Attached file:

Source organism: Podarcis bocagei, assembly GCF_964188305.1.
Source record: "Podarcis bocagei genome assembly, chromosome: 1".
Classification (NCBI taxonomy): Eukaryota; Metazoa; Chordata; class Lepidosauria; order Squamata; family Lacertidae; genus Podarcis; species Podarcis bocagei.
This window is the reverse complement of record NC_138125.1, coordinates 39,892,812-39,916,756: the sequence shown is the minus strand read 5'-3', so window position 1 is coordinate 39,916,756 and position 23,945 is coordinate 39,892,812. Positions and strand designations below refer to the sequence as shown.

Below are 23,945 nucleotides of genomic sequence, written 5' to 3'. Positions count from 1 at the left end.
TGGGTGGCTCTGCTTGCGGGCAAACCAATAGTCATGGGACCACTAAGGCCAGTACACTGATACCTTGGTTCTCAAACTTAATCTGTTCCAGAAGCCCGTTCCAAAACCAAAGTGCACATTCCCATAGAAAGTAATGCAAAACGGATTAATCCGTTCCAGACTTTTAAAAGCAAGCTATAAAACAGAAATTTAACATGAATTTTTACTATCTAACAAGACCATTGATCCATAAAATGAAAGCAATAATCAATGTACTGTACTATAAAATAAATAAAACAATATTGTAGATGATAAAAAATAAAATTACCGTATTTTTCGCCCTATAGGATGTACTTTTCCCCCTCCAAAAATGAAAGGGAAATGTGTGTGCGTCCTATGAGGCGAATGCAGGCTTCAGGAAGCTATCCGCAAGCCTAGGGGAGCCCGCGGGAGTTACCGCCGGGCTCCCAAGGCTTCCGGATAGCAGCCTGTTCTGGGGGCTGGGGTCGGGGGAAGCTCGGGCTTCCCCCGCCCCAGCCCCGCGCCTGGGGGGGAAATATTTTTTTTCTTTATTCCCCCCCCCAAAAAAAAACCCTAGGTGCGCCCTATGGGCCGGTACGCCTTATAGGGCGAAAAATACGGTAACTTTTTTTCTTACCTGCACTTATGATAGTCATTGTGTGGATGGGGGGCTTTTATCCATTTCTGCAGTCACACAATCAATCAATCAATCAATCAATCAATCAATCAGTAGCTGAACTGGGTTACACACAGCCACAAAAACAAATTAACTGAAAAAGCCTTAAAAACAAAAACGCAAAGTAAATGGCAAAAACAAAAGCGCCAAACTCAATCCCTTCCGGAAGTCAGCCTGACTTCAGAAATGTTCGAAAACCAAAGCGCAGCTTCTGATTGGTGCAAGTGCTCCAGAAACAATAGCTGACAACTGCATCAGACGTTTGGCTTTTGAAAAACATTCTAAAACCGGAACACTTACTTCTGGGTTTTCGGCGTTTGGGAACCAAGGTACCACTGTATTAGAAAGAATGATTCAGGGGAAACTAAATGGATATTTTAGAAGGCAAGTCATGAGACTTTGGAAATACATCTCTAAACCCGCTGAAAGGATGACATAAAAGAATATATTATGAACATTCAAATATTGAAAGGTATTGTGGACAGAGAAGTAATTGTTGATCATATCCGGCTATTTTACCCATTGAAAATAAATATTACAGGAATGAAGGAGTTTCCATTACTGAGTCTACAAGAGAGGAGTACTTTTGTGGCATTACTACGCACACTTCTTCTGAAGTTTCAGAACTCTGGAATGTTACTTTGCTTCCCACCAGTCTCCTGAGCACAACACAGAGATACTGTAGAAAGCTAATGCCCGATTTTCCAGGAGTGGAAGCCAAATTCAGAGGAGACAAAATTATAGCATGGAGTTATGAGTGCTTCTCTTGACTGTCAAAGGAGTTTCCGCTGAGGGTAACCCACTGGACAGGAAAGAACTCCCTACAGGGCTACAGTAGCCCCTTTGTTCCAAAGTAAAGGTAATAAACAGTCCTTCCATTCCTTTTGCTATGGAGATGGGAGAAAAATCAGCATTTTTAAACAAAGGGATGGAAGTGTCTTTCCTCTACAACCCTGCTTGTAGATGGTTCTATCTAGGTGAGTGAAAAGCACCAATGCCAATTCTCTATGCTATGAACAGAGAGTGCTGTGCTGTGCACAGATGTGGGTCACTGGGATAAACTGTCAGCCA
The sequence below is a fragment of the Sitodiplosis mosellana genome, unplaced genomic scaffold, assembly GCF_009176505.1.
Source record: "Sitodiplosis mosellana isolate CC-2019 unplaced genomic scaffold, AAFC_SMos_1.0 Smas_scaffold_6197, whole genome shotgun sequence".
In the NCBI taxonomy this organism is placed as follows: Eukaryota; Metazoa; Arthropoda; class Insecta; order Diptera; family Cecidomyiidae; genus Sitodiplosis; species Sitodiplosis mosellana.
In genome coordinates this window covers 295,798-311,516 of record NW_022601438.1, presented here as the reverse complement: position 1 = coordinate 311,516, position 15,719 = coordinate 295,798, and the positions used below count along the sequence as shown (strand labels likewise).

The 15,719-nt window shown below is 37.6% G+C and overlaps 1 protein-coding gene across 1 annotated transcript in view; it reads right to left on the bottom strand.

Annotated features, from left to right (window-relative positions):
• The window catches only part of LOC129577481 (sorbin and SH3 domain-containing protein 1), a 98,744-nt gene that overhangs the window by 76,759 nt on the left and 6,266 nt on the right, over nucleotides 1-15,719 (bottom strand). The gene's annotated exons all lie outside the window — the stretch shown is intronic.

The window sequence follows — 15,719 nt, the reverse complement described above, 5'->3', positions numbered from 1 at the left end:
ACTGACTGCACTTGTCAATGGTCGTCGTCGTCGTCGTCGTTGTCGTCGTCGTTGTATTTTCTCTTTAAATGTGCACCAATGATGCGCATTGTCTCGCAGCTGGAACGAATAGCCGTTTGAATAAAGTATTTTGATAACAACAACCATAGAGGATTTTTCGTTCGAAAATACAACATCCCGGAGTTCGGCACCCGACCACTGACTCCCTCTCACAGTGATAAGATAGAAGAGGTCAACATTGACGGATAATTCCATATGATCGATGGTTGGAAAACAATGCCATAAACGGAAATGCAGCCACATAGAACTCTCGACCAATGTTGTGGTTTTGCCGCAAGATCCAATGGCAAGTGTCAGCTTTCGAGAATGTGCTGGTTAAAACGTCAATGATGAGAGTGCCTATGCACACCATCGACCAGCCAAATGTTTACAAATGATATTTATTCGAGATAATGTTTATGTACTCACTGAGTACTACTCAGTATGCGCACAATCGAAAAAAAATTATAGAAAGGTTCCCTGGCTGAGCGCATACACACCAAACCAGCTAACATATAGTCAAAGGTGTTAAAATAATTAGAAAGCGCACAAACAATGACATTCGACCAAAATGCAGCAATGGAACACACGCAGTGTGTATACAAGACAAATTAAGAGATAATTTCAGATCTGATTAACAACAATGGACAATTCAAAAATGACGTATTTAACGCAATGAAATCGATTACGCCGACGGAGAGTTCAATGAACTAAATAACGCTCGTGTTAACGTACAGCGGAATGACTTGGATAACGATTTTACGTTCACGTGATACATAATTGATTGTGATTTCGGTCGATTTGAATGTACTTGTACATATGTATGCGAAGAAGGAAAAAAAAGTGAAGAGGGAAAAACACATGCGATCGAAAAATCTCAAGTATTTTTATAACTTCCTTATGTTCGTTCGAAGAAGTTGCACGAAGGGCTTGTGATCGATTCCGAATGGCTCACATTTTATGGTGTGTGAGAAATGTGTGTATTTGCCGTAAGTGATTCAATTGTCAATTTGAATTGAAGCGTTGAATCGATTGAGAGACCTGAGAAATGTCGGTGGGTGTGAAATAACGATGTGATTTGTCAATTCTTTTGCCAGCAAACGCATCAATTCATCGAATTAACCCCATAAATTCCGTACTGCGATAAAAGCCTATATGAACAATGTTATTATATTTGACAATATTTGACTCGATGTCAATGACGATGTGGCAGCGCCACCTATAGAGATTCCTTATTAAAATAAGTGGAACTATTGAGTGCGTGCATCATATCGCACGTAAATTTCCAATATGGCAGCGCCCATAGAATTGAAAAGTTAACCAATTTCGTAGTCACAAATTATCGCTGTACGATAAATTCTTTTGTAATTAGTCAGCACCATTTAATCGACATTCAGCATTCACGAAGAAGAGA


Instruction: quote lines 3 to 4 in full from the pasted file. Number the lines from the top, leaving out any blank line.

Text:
Classification (NCBI taxonomy): Eukaryota; Metazoa; Chordata; class Lepidosauria; order Squamata; family Lacertidae; genus Podarcis; species Podarcis bocagei.
This window is the reverse complement of record NC_138125.1, coordinates 39,892,812-39,916,756: the sequence shown is the minus strand read 5'-3', so window position 1 is coordinate 39,916,756 and position 23,945 is coordinate 39,892,812. Positions and strand designations below refer to the sequence as shown.